Seeing Through Every Lens

imageIt’s easy to be an arm-chair quarterback.  I am often guilty of it myself.  After the play, when everything has gone wrong, I am sure I would have made a different call.  I know exactly what would have worked.  Or so I think.

In sports, in politics, in education, people frequently think they know precisely what the coach or the leader should have done.  Sports commentators fill entire programs with what the calls should have been.  There is never a shortage of pundits willing to critique the decisions of politicians, and there are always plenty of people in an organization sure they know what plan would have been better.

More often than not though, we have nowhere near all of the necessary information to make an informed decision.  It’s how the system works.  Transparency, openness, and, of course, the media allow us to know some of what’s going on almost all of the time.  But we rarely know all of it.

Leadership is about gathering all of the information, seeking to understand all sides of the issue, and then making the sometimes difficult decisions.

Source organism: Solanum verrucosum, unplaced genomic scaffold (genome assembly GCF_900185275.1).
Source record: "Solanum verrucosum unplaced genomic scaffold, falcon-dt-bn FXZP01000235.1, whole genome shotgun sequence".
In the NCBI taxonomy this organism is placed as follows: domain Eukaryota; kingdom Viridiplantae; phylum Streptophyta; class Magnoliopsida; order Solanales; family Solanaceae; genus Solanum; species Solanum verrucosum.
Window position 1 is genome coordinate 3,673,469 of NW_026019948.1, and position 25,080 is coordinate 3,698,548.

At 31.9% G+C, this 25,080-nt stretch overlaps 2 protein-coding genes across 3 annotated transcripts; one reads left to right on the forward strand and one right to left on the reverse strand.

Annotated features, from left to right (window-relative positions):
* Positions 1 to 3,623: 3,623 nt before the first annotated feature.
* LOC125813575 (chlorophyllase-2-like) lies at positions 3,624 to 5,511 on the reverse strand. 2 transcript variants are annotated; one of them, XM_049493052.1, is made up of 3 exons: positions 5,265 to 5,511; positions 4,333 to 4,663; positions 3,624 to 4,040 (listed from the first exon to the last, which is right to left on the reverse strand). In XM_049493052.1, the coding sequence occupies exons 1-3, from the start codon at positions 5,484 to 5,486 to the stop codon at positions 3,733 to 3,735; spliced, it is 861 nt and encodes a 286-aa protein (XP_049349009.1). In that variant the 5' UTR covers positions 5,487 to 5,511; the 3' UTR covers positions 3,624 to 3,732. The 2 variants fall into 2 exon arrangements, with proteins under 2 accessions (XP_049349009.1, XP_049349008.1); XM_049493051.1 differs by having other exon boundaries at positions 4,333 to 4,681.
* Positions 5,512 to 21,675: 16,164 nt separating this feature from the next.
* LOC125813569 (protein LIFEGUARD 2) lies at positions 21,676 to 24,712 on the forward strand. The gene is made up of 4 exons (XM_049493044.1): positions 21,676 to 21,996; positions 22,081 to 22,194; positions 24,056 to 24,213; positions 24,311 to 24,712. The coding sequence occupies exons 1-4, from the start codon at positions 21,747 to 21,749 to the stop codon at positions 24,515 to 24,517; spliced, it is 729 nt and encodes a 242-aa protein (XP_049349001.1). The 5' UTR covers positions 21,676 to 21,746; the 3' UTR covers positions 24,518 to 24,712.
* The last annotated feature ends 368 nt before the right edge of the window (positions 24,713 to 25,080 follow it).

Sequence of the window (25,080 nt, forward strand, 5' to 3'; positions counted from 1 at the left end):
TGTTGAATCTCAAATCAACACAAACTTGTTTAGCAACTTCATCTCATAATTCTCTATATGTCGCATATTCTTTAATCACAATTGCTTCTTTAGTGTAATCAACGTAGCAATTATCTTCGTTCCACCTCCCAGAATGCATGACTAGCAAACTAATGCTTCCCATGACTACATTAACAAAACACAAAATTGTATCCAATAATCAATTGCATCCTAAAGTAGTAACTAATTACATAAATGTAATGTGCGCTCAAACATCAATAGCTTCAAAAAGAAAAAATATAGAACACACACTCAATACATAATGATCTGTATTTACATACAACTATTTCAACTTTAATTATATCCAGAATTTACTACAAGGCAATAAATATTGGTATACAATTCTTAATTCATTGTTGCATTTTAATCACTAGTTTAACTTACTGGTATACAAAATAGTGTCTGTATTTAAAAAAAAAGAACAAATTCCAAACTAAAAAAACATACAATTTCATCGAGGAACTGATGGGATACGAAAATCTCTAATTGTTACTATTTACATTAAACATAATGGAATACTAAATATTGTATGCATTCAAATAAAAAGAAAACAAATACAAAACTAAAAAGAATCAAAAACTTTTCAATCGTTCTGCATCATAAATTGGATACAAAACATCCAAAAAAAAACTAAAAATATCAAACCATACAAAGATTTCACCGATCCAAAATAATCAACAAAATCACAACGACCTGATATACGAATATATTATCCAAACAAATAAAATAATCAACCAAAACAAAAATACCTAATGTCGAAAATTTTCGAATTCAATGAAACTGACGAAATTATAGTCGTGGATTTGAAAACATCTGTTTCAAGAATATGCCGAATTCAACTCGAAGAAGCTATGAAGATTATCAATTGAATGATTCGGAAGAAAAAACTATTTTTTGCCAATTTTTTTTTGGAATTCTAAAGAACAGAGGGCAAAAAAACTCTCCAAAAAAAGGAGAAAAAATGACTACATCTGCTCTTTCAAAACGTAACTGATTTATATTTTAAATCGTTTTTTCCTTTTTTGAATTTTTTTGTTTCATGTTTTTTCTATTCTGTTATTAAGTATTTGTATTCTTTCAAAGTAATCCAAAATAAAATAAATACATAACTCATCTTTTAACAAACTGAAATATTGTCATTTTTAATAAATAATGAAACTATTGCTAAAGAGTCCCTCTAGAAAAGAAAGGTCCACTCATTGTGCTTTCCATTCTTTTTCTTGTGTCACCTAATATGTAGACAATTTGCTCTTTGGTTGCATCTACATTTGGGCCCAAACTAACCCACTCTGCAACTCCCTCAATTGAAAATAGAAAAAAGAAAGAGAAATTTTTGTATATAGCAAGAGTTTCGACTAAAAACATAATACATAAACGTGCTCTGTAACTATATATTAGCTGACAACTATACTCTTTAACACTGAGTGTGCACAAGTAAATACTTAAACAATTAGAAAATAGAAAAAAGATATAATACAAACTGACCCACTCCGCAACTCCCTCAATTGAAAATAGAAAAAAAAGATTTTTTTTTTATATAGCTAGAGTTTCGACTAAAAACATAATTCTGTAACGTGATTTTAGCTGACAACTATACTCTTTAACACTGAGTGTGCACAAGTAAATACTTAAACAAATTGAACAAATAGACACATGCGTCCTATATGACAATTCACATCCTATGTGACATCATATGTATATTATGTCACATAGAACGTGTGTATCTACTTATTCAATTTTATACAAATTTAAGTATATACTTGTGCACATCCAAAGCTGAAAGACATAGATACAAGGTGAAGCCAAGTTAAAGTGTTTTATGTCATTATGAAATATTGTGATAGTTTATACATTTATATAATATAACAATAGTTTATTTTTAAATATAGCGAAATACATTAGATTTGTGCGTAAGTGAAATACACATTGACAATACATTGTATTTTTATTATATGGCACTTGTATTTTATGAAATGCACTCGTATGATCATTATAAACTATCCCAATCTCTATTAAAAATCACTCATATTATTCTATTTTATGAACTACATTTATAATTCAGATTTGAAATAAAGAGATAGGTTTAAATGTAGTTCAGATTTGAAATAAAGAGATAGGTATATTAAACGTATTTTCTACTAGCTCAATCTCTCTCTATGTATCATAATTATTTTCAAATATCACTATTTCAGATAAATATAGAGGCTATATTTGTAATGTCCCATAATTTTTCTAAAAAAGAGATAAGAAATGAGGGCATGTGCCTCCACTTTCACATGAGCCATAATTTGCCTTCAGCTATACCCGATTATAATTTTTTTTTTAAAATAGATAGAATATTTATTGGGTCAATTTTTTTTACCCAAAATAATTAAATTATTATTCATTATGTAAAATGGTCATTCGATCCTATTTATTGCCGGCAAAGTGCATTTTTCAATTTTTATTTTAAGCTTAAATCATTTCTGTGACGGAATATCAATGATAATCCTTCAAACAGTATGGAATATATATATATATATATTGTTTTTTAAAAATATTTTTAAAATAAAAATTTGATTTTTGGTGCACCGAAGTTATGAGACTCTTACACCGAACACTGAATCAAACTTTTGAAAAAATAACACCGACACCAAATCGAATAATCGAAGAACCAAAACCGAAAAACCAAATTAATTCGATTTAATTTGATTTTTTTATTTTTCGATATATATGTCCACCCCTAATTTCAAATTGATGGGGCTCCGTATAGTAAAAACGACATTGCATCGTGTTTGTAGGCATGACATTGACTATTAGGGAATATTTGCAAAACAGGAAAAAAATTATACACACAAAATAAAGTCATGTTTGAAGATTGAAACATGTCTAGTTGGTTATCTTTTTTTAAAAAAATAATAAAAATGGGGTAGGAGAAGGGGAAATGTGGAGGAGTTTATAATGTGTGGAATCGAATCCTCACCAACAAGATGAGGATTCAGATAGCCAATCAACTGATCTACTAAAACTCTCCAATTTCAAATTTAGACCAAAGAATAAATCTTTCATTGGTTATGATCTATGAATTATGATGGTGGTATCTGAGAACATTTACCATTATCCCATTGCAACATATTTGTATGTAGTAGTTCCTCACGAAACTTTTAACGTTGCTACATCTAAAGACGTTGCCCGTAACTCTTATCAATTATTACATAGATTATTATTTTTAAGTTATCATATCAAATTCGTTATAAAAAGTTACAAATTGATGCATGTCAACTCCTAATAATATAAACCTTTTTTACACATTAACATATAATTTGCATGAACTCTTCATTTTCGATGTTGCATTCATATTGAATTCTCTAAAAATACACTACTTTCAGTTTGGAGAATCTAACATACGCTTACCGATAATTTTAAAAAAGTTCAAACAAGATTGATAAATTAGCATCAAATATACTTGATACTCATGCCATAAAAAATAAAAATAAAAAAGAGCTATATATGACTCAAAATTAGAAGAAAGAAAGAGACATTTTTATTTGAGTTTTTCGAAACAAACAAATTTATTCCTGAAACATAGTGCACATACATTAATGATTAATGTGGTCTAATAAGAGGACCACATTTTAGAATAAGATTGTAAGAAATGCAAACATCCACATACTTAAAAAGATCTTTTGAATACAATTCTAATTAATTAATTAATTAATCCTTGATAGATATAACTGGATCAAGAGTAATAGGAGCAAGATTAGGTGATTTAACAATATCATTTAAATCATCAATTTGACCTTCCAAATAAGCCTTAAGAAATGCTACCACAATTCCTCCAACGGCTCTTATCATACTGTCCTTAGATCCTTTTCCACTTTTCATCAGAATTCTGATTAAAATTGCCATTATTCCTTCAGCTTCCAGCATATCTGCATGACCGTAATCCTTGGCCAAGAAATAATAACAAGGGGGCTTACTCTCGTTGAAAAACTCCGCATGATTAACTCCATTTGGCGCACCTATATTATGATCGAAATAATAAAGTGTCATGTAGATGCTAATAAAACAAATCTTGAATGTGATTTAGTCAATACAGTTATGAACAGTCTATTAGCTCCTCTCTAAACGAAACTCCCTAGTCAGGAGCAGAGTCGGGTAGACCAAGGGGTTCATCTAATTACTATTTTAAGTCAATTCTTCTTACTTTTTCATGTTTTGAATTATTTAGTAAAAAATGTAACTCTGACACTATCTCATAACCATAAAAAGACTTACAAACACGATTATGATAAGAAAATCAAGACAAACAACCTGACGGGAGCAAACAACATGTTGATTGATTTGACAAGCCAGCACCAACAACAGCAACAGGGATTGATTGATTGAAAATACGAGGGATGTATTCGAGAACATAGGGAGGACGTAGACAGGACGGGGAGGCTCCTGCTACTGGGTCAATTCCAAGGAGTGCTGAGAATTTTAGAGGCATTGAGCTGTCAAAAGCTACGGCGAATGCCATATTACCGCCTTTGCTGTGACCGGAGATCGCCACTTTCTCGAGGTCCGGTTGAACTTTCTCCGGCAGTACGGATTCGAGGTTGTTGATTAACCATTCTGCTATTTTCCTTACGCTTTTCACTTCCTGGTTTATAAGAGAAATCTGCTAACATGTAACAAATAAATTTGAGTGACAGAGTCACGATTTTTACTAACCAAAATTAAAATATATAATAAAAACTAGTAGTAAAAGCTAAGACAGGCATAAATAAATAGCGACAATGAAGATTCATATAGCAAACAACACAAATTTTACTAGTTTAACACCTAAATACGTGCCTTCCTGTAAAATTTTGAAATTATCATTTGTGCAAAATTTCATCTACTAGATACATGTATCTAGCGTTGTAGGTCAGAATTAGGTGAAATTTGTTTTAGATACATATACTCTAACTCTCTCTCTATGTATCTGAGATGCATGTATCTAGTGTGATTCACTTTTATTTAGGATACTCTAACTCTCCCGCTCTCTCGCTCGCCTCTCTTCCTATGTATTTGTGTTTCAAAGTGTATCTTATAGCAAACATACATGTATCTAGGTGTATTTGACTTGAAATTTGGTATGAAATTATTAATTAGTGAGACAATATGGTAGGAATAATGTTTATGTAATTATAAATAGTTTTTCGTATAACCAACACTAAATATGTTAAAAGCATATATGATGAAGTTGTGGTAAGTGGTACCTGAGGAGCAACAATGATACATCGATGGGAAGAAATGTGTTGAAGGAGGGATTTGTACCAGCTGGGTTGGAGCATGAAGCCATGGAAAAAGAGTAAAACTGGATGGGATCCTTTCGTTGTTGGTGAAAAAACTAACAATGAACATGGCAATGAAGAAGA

I was in an intense discussion last week about a discipline infraction and the appropriate consequences. It brought back some emotions tied to a difficult and very public discipline issue I had to address a few years ago.  Some in my community disagreed with a decision we made in the building, and the discussion made its way to the media. I was reminded again that everyone sees things through his/her own lens.  Leaders seek to see through every lens.

Leadership involves making important decisions that are often controversial.  In most cases, those on the outside will know only a fraction of what the leader knows.

Effective leaders have background information and experience others do not have.  They have had the conversations with people on all sides of the issue.  They understand the impact on the organization as well as any legal ramifications.  They know the strengths of their team and what is possible at any given time.  We need to trust that they are seeing things that we are not.

Now I am not suggesting that we should never question the decisions our leaders make.  I am a fan of discourse.  I think debates and disagreements are a necessary part of making the best decisions.  I consider myself lucky to live in a society where I can openly share an opposing viewpoint.

But public discourse and personal attacks are not the same thing.   The next time you share an opinion about a coach, or a politician, or an educational leader, ask yourself if you are contributing to the conversation or just passing judgement.

Just Because I Beat You Doesn’t Mean I Win

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The weather was perfect this week.  We slept with the windows open, and I could hear the marching band practicing as I ate breakfast.  There is just something about this time of year.  Our cheerleaders are fired up, and our football players are ready. I spent this afternoon at a softball game as our fall sports are kicking off.